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Those Baldwin and Felts detectives were some real SOBs. Before they got shot up in WV, they were involved in rounding up the Allens and Edwards who were involved in the shooting at the Courthouse in Carroll County VA. (Carroll County Courthouse Shootings)

Two of them Sidna Allen and Wesley Edwards (who were seen as heros by most of the people in that county) were hid out by friends for a long time before they left the area.

I'm from that area and my Grandmother (she was ten at the time) used to tell me stories of how the B & F detectives would ride their horses through people's gardens without cause and would go through houses and out buildings without warrants or any probable cause. I can tell you that there was a lot of people in that area was glad they got what they got in WV.

This is what Wikipedia has to say about them:

The agency's most famous case was the capture of Floyd Allen and his family who were involved in a courtroom shootout in Hillsville, Virginia during which 5 people died and 7 were wounded. This event was the big news in the nation from March 13, 1912 until April 15 that year when the Titanic sank.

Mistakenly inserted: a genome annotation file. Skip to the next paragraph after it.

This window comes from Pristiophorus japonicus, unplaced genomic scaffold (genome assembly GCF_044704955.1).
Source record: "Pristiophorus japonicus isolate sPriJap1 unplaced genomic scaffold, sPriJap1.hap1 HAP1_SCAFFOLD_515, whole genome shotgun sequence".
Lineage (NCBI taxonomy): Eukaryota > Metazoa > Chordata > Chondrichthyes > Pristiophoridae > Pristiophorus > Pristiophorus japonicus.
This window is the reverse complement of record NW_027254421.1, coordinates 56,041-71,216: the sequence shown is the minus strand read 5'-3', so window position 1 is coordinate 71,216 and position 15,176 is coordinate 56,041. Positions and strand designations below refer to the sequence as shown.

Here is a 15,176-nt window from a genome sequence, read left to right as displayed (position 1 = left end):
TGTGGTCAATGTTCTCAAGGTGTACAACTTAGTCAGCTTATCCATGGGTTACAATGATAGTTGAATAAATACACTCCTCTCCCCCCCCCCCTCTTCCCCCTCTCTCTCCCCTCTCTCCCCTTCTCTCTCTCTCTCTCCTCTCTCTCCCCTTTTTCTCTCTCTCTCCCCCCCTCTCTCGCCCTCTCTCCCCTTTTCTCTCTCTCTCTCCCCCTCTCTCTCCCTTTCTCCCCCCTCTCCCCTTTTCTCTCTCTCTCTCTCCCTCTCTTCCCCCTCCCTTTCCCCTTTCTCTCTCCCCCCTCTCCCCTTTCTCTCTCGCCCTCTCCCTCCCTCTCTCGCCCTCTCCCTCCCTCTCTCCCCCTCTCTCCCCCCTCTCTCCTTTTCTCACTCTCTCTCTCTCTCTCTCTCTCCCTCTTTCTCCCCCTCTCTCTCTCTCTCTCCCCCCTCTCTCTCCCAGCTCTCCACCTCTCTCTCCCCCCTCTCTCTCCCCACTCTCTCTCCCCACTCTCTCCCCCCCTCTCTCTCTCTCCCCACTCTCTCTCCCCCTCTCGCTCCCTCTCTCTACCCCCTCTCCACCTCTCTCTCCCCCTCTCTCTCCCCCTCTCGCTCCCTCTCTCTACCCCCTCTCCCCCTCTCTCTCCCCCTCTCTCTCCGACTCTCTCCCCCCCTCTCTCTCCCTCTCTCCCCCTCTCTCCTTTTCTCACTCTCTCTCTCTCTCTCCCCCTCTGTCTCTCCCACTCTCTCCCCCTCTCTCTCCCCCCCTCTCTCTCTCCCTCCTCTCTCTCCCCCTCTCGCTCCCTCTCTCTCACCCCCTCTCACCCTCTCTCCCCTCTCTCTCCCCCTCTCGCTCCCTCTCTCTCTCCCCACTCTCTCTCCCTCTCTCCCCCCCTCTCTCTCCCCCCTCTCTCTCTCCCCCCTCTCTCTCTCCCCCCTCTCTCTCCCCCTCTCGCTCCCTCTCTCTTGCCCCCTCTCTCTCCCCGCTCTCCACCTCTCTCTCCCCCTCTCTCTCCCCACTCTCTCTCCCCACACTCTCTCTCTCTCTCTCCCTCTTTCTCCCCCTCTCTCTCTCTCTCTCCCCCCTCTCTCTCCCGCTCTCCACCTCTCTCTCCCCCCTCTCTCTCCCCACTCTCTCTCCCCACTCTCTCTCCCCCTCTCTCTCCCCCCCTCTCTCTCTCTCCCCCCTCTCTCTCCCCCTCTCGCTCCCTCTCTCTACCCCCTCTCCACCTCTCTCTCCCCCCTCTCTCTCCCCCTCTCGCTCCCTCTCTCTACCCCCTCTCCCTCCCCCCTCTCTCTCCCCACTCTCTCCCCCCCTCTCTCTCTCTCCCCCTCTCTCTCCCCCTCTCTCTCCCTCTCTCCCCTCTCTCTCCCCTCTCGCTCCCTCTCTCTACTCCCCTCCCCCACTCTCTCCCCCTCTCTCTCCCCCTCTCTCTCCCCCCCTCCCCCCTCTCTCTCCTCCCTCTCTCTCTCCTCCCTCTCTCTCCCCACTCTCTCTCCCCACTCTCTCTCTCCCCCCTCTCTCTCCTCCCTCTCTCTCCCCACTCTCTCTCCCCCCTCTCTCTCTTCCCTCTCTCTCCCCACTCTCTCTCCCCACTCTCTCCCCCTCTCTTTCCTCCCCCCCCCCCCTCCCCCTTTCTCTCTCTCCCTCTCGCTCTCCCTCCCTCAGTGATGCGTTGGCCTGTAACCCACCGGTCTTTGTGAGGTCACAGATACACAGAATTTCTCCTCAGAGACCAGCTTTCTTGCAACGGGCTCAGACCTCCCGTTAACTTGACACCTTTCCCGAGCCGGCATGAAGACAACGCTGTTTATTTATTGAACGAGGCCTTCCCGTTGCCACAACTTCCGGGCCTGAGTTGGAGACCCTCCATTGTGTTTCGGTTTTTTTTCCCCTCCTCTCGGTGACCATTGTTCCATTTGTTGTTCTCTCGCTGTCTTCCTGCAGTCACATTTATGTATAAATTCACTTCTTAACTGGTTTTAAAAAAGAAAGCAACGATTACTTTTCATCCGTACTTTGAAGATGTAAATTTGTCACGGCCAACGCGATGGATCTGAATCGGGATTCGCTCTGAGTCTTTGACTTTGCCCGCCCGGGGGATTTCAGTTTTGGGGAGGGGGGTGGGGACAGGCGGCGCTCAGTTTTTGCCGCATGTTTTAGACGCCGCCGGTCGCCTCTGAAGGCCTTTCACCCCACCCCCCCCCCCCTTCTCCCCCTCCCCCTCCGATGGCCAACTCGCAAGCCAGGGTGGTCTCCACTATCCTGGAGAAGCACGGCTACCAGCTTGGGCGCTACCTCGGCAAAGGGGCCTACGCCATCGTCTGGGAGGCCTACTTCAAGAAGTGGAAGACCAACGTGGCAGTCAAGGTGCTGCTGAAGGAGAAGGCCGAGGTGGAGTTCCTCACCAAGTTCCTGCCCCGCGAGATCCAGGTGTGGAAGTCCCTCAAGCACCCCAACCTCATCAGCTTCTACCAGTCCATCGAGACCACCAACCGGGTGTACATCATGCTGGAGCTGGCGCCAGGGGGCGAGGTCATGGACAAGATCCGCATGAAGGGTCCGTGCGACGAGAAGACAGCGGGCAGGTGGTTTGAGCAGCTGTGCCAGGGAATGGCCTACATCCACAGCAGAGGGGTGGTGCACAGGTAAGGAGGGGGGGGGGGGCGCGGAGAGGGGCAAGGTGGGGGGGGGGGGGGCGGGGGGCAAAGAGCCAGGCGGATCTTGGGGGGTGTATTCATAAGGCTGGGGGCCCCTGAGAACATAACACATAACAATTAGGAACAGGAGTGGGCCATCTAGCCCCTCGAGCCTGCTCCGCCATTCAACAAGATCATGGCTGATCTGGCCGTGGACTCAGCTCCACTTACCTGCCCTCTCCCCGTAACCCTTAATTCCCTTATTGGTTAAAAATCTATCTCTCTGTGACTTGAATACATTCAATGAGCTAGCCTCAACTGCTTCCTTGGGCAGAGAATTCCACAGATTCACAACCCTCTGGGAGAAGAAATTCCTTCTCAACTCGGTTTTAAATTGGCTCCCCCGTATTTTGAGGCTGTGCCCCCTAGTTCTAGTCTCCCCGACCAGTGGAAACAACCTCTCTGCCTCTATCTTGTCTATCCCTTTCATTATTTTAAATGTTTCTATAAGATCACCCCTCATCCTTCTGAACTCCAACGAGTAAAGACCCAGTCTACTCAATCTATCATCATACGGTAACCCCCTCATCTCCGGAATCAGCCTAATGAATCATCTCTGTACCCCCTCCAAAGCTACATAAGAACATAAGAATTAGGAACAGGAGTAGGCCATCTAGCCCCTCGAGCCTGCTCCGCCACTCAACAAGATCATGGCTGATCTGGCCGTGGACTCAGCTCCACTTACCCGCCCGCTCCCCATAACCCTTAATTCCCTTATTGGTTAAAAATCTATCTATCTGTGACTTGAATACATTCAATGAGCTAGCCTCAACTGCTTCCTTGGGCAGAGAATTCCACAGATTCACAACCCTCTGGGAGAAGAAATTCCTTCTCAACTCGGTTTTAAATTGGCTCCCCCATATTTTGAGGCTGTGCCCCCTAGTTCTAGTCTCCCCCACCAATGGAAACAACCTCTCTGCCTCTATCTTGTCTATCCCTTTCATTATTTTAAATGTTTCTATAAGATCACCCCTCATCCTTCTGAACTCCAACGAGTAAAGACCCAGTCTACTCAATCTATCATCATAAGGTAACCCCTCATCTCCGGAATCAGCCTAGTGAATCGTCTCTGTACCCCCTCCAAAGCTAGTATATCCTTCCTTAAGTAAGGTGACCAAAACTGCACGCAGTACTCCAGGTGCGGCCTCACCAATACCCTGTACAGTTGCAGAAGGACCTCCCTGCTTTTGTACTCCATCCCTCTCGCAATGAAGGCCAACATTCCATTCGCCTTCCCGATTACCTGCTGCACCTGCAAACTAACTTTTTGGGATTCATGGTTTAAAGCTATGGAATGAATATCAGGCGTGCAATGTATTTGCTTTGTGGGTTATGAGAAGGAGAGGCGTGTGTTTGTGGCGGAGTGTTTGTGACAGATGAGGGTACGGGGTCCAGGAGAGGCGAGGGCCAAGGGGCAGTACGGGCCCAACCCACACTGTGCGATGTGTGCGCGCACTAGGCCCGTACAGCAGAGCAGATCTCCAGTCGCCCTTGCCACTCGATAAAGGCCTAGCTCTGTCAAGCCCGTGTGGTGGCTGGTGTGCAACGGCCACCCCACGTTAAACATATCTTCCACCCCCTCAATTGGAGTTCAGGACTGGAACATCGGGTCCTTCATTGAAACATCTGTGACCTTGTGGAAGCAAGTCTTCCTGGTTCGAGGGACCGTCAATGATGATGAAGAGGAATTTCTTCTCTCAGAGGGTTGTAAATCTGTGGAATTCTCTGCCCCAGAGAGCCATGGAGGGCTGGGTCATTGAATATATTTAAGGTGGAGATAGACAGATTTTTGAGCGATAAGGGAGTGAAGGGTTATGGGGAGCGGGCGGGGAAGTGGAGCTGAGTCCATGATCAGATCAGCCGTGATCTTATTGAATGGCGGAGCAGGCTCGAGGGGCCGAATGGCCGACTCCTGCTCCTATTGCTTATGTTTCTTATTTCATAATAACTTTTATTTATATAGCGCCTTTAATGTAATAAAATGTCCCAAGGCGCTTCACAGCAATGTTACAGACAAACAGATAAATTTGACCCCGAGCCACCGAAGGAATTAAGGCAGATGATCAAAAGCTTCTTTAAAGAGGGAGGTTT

Baldwin-Felts Detectives pursued two of the fugitives from Virginia to Des Moines, Iowa before finally capturing them. Hired by the Governor of Virginia because Virginia had no State Police force, the detectives cut a wide swath through Carroll County in their quest. Confiscating horses, performing illegal searches, tampering with the US Mail and beating witnesses, they managed to capture most of the Allens within a three week time period. Only six months elapsed before the final two were captured in Iowa.
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Old 11-25-2008, 06:17 PM   #41
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Amazing history lesson, thanks for taking the time to share it
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Old 12-09-2008, 07:11 AM   #42
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A big thanks for the comments ! I hope this inspires everyone to keep history alive, and use it as a catalyst for interesting rides !

I recently acquired a DVD of the movie "Matewan". The movie has been out of print since 2001, and was difficult to find, but was worth the effort ! Most of the movie is historically correct, and provides a touching perspective on coal miners' battle.